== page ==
The fragrant aromas from an East Indian kitchen provided a warm welcome on a bitterly cold night when we recently visited Cumin: Flavor of India.
The restaurant had been closed a couple of months following the death of Jas Mokha. His daughter, Shifali Bhullar, said she didn’t know if she had the motivation to carry on, and she wanted to spend more time with her two children.
In stepped Khurram Pervaiz, a friend who had been in the restaurant business for 20 years, who offered to join forces to keep the restaurant going. His father, Akhtar Pervaiz, also a veteran restaurateur, and a sister, Amna Quraishi, also volunteered to help. Akhtar Pervaiz said the families had been friends for almost 40 years.
“I didn’t know if I could handle it at first but having Khurram come in took a lot of the burden off me,” Bhullar said. “The customer response in emails, Facebook and phone calls wanting us to reopen was overwhelming. I’m so happy we could do it.
“I still am in the kitchen, and Khurram will be out front in the dining room.”
Khurram said that though he has many years of experience in the restaurant business, he “always wanted to do something on my own, and this was a great opportunity.”
Diners have a choice of going to Cumin for the lunch buffet or the dinner menu service. For no particular reason, we chose the latter.
We shared an appetizer of two vegetable samosas ($3.95) while we scanned the lengthy menu for our entrée selections.
The slightly spicy samosas featured a pastry shell filled with potatoes, peas, onions and roasted cumin, with fresh cilantro sprinkled across the top. They came with a sweet tamarind dipping sauce and made a nice starter to the dinner.
We also received a complimentary serving of thin lentil crisps with mint, spicy and tamarind sauces for dipping.
For our entrees, we ended up ordering lamb chop masala ($16.95) and tandoori malai tikka ($11.95).
The first plate included four thin, tender and mellow lamb chops served with a thick, tomato-based masala sauce. The sauce and chops were a perfect combination.
The tandoori malai tikka arrived sizzling on a cast-iron platter, featuring seven large chunks of chicken, roasted green peppers, roasted onions and lemon slices, all topped with fresh cilantro. The chicken had the pleasingly charred flavor from being cooked in the tandoor, or clay, oven.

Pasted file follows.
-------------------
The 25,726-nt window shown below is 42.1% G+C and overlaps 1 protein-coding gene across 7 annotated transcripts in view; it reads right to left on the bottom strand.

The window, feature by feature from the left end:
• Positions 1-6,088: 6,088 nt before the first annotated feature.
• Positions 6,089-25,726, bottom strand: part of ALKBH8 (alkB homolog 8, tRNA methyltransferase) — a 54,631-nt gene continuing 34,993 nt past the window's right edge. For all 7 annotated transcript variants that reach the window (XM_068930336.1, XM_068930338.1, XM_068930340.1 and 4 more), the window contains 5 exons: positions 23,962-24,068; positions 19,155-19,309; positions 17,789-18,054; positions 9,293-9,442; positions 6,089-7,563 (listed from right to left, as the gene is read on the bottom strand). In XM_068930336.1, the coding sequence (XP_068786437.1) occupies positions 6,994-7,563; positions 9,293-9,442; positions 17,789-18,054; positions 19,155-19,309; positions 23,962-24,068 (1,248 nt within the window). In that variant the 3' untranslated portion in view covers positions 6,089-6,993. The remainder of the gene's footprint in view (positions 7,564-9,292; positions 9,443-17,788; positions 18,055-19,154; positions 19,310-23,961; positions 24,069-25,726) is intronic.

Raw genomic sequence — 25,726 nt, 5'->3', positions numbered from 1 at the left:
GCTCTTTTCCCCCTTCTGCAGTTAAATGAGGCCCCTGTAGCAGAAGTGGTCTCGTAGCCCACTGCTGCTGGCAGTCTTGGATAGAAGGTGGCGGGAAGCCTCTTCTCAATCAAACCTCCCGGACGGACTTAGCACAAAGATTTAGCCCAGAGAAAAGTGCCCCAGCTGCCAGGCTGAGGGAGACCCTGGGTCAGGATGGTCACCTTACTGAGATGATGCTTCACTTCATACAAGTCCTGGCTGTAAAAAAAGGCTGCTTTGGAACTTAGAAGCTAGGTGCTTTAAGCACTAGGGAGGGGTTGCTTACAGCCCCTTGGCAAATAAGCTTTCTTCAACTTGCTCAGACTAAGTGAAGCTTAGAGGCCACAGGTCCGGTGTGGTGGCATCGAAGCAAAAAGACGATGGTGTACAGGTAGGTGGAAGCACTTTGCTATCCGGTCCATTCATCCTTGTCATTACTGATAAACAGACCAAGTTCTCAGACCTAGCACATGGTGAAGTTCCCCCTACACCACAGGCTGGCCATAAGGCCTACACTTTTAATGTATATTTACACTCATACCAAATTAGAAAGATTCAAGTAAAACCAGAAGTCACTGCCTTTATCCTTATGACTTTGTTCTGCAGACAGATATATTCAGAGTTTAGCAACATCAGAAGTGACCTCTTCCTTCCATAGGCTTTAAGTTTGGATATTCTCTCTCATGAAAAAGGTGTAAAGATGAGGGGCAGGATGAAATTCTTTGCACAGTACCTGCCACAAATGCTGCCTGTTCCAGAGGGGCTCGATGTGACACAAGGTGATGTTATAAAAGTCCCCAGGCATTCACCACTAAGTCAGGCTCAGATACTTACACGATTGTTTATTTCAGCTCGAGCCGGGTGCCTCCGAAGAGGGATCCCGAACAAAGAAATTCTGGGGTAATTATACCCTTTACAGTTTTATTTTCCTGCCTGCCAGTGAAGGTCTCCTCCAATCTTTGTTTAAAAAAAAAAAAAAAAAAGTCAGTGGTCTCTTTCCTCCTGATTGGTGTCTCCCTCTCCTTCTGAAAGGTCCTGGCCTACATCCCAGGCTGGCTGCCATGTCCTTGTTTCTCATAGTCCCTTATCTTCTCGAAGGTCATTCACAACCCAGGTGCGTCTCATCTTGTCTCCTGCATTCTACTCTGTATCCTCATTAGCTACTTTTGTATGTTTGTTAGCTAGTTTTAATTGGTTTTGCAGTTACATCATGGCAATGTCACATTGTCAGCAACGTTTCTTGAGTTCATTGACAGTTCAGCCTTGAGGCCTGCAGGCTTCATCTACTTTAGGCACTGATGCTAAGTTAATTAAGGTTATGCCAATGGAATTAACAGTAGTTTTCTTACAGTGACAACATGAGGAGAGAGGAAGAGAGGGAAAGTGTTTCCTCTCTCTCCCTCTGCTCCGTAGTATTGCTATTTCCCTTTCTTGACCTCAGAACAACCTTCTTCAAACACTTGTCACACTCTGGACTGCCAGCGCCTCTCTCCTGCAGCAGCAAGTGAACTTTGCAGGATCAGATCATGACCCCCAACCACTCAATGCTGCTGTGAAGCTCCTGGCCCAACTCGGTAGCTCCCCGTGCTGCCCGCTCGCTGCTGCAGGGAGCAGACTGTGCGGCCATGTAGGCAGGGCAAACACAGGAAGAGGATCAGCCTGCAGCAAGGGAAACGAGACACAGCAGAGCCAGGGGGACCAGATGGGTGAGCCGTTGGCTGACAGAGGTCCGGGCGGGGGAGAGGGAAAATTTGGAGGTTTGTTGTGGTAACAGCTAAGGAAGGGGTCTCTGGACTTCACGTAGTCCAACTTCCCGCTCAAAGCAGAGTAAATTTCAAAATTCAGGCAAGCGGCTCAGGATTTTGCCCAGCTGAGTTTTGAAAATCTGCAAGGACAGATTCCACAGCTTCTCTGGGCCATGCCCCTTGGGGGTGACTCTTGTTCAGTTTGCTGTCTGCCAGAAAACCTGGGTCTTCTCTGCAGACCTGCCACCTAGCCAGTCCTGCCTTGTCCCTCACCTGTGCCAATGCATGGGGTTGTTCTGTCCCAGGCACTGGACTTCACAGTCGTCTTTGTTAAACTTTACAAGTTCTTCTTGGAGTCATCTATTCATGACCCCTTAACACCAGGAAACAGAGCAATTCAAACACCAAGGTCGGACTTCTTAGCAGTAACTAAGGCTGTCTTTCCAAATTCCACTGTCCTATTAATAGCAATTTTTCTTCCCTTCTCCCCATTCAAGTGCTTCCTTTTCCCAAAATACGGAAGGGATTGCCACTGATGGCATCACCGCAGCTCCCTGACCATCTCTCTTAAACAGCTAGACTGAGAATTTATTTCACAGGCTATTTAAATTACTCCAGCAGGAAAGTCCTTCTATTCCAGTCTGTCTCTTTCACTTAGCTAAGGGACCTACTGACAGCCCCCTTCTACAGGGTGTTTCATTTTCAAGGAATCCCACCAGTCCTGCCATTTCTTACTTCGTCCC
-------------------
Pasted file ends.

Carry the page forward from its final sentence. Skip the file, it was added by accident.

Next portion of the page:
An order of butter naan ($1.95), or flatbread, also came out of the tandoor oven. The naan was crispy outside, softer inside and was handy for dipping up extra sauces from our plates.
The menu includes a variety of chicken, lamb, seafood, vegetarian, tandoor, biryani, naan and desserts. Some are vegan and gluten-free.
The lunch buffet ($9.95 Monday-Friday, $11.95 Saturday-Sunday) had about a dozen main items when I was there for the photo shoot, including popular items such as chicken tikka masala, palak paneer and tandoori chicken.
From the beverage menu, I had the masala chai (hot tea, $1.95). Sweet lassi and mango lassi (like milkshakes) also are available.
Our server, Jay, was courteous and friendly. He seemed to have a good grasp of the menu, though he said he was relatively new to the restaurant.
Quraishi helped freshen up the dining room during the time Cumin was closed. She added photos behind the buffet table of ingredients used in Indian cooking. New decorations include colorful umbrellas that hang upside down from the ceiling.
Bhullar’s parents and other family members originally operated Indian Corner, a tiny spot at 61st Street and Garnett Road, from 2005-09. When her father first became ill, they left the restaurant business until he improved, and they opened Cumin in 2014.
Cumin is nearly impossible to see from a main street. It is located in the Centre 71 shopping center on the south side of 71st Street just east of Memorial Drive, near Incredible Pizza.